What we need to know about Climate Change

When the winter is very warm without any snow, many people like to say, it’s probably because of climate change. There is a lot of truth behind it, however, still, it’s used as a naive phrase to describe the reason for warm winters we have had in the past (especially in Germany). 

But what does this mean? Why is it important to take climate change seriously? 

Climate change

The change in climate has been happening forever. In the last 650,00 years, there have been several cycles of glacial advance and retreat, all ending with the last ice age about 11,700 years ago, which marked the beginning of human civilization. 

Some may say that the situation we are currently facing regarding climate change is just another similar phase. Nevertheless, the current warming trend is much more significant than before because 95% of it has been caused by human activity since the mid-20th century. The rate in which the climate is changing is unprecedented over decades to millennia.

So what is climate change exactly and what is it affected by? 

Climate change in IPCC usage refers to a change in the state of the climate that can be identified by changes in the average variability of its properties. It persists for an extended period, typically decades or longer. It considers any change in climate over time, whether due to natural variability or as a result of human activity. 

Climate change causes the rise of temperature worldwide . The average temperature on earth is approximately 15 degrees Celsius but has been much higher and lower in the past. This change of temperature is linked to the greenhouse effect. The greenhouse effect describes a natural process that warms the Earth’s surface. When the Sun’s energy reaches the Earth’s atmosphere, some of it is reflected back to space and the rest is absorbed and re-radiated into all directions by greenhouse gases. This process maintains the Earth's average temperature, and ultimately allows life to exist. Greenhouse gases include water vapour, carbon dioxide, methane, nitrous oxide, ozone and some artificial chemicals. CO2 emissions play an important role when it comes to climate change since they can stay in the atmosphere much longer, up to years. Most man-made emissions of CO2 come from burning fossil fuel, for example, transportation, shipping and electricity. Also, agriculture contributes to CO2 emissions, as well as forestry.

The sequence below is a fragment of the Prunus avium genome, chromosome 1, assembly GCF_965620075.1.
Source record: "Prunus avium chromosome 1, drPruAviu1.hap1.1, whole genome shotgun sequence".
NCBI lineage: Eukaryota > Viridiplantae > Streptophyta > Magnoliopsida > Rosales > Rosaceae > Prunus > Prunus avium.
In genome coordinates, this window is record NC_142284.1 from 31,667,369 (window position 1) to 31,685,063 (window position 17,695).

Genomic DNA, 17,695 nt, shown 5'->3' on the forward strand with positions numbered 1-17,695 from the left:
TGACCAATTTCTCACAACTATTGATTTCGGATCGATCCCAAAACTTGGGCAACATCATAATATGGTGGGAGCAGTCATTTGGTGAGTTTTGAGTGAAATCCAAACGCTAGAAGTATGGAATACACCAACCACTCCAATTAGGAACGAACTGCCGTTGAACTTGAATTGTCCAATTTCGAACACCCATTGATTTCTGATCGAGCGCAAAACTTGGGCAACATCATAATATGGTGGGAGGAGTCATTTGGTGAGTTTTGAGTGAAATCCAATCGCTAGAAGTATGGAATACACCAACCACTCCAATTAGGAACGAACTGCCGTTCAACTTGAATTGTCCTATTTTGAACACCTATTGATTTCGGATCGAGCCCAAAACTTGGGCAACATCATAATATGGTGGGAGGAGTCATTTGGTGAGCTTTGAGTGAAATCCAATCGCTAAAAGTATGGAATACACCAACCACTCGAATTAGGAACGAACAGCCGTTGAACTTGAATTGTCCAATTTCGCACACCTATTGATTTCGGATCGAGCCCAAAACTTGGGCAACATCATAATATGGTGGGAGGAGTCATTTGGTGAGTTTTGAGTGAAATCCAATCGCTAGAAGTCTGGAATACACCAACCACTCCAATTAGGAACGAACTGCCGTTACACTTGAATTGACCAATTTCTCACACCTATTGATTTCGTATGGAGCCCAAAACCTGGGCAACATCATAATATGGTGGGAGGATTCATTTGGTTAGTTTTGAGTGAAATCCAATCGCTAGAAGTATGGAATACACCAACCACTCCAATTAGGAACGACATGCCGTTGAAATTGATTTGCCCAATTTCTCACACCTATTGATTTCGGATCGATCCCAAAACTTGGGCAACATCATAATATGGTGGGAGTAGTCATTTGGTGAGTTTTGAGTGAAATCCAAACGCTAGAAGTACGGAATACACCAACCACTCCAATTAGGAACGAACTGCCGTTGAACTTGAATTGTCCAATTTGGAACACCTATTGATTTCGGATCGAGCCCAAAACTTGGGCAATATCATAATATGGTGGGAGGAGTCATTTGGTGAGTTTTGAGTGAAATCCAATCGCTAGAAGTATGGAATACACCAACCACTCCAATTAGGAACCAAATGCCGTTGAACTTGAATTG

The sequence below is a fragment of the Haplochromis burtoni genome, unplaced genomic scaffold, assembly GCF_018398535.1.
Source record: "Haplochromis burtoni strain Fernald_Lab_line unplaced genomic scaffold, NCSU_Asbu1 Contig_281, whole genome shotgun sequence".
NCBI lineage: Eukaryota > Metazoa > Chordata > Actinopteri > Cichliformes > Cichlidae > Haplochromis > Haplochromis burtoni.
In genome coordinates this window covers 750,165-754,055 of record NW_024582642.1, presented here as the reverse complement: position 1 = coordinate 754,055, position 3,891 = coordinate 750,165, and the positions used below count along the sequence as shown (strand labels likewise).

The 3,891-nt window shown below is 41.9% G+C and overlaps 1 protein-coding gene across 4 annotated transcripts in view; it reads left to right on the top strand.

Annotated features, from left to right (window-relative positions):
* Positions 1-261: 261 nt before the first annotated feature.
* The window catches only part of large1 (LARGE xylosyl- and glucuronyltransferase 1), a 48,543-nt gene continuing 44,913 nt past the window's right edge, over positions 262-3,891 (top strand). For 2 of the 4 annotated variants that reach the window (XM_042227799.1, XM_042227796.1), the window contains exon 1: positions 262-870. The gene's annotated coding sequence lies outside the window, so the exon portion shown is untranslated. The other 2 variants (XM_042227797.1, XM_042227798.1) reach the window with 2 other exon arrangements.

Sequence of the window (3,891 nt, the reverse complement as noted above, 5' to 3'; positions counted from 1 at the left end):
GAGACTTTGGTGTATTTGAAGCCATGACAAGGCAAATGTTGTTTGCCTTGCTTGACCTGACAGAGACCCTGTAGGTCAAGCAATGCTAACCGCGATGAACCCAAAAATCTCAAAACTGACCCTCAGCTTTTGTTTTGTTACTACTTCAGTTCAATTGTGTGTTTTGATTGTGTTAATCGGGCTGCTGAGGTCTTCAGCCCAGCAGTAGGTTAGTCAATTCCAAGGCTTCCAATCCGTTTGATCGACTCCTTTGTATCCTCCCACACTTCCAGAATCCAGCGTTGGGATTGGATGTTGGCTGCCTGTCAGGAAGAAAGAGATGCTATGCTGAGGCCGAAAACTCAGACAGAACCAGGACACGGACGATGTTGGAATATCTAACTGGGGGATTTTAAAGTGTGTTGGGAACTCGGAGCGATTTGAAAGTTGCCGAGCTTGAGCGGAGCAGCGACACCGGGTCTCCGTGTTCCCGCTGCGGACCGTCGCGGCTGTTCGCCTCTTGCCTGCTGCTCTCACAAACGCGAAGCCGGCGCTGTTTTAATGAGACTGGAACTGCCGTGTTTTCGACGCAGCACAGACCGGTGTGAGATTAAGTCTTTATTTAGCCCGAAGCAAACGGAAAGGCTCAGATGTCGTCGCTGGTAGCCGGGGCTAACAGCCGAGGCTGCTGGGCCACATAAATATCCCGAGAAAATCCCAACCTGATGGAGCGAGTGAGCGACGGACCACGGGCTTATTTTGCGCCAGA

Since the Industrial Revolution, CO2 levels have risen more than 30%, making the concentration in the atmosphere higher than at any time in the last 800,000 years. 

But, how exactly is the change in climate and the rise of CO2 emissions affecting us? 

How does climate change affect us now and in the future? 

One of the effects of climate change is the temperature rise. According to the World Meteorological Organization (WMO), the 20 warmest years that have ever been recorded have been in the last 22 years.

2020 is set to be the warmest year on record, according to NASA.

The warmer temperatures will also affect our health by, not only causing pollen season to be longer, but also by worsening air quality and causing more people to suffer from heat cramps, heat exhaustion and high body temperature.

Besides this, other effects are the warming oceans, shrinking of ice sheets, decrease in snow cover and rise of the sea level. The rapidly changing high and low temperatures have resulted in numerous weather events in the US and other countries. A study in 2018 has shown that over 40 million Americans are at risk of flooding from rivers, and over 8.6 million people live in areas that already experience coastal flooding from storm surges during hurricanes.

What can we do? 

The IPCC special report on the impacts of global warming of 1.5C, says that we are currently not on track to meet this goal, but rather heading towards 3C. 

The report says there are four big global systems that need to change, which are energy, land use, cities and industry. However, they add that there is individual change needed too, in order to meet its targets.

Changing our lifestyle is one of the key factors and it can include our diet, shopping behaviours, consuming more sustainably, changing our means of transportation and much more. 

Changing our daily habits can not only help prevent the effects of climate change but also gives us the opportunity to realise one’s power and see what we, as individuals can change. “You might say you don't have control over land use, but you do have control over what you eat and that determines land use,” says Dr Debra Roberts, the IPCC's other co-chair on the BBC. 

We know that habits are hard to change, but it will have an important long term effect. By acting now and together, we can minimise the impacts of climate change, as well as contribute to a stable future for people and the planet.

How does Kleiderly contribute? 

At Kleiderly, we are keeping clothing waste away from landfills and incinerators, which contribute to climate change. With this, we help to give unused resources a new life and reduce the fashion’s environmental footprint. 











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